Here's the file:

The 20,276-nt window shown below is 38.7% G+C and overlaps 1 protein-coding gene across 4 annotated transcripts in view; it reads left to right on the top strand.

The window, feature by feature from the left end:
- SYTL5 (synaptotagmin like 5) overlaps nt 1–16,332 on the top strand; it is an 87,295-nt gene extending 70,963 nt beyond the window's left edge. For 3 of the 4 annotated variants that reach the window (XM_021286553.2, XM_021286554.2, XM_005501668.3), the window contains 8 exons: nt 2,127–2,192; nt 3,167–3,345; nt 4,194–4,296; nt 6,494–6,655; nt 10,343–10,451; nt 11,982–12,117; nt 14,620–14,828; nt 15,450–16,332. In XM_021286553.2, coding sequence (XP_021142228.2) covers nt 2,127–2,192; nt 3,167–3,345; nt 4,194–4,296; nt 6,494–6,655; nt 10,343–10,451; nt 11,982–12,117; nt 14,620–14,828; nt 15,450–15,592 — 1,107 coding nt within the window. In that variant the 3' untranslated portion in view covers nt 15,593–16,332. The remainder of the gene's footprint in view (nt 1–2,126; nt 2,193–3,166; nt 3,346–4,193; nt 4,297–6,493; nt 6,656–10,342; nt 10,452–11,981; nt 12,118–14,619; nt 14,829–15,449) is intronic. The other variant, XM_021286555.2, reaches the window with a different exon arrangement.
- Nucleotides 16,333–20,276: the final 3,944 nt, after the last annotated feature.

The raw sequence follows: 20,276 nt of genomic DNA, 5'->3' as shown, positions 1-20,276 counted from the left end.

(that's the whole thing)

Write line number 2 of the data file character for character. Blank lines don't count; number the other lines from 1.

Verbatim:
The window, feature by feature from the left end: